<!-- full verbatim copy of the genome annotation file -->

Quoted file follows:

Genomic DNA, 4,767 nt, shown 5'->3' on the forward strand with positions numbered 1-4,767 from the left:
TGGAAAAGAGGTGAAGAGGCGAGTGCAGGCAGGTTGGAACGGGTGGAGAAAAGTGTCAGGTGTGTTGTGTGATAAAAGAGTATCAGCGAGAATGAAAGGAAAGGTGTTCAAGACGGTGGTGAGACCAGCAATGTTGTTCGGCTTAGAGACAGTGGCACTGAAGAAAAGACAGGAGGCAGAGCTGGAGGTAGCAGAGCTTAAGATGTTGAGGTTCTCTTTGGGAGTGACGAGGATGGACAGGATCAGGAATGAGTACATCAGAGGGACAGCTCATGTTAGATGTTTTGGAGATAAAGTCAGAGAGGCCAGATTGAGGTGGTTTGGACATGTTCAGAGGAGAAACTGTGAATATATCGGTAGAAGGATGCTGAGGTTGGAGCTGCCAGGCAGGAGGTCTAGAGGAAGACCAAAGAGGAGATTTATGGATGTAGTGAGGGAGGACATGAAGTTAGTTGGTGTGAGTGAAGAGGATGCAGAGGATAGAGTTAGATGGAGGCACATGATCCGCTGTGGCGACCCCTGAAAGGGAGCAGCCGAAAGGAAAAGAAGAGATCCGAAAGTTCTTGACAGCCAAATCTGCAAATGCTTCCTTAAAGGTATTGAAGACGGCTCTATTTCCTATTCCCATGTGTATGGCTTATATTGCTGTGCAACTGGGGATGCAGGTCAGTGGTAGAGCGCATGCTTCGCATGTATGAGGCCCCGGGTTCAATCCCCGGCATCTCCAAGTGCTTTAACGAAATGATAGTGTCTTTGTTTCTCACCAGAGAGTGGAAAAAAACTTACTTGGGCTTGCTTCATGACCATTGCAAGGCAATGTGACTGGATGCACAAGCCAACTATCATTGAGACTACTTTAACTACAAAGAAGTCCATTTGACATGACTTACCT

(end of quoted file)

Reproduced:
Genomic DNA, 4,767 nt, shown 5'->3' on the forward strand with positions numbered 1-4,767 from the left:
TGGAAAAGAGGTGAAGAGGCGAGTGCAGGCAGGTTGGAACGGGTGGAGAAAAGTGTCAGGTGTGTTGTGTGATAAAAGAGTATCAGCGAGAATGAAAGGAAAGGTGTTCAAGACGGTGGTGAGACCAGCAATGTTGTTCGGCTTAGAGACAGTGGCACTGAAGAAAAGACAGGAGGCAGAGCTGGAGGTAGCAGAGCTTAAGATGTTGAGGTTCTCTTTGGGAGTGACGAGGATGGACAGGATCAGGAATGAGTACATCAGAGGGACAGCTCATGTTAGATGTTTTGGAGATAAAGTCAGAGAGGCCAGATTGAGGTGGTTTGGACATGTTCAGAGGAGAAACTGTGAATATATCGGTAGAAGGATGCTGAGGTTGGAGCTGCCAGGCAGGAGGTCTAGAGGAAGACCAAAGAGGAGATTTATGGATGTAGTGAGGGAGGACATGAAGTTAGTTGGTGTGAGTGAAGAGGATGCAGAGGATAGAGTTAGATGGAGGCACATGATCCGCTGTGGCGACCCCTGAAAGGGAGCAGCCGAAAGGAAAAGAAGAGATCCGAAAGTTCTTGACAGCCAAATCTGCAAATGCTTCCTTAAAGGTATTGAAGACGGCTCTATTTCCTATTCCCATGTGTATGGCTTATATTGCTGTGCAACTGGGGATGCAGGTCAGTGGTAGAGCGCATGCTTCGCATGTATGAGGCCCCGGGTTCAATCCCCGGCATCTCCAAGTGCTTTAACGAAATGATAGTGTCTTTGTTTCTCACCAGAGAGTGGAAAAAAACTTACTTGGGCTTGCTTCATGACCATTGCAAGGCAATGTGACTGGATGCACAAGCCAACTATCATTGAGACTACTTTAACTACAAAGAAGTCCATTTGACATGACTTACCT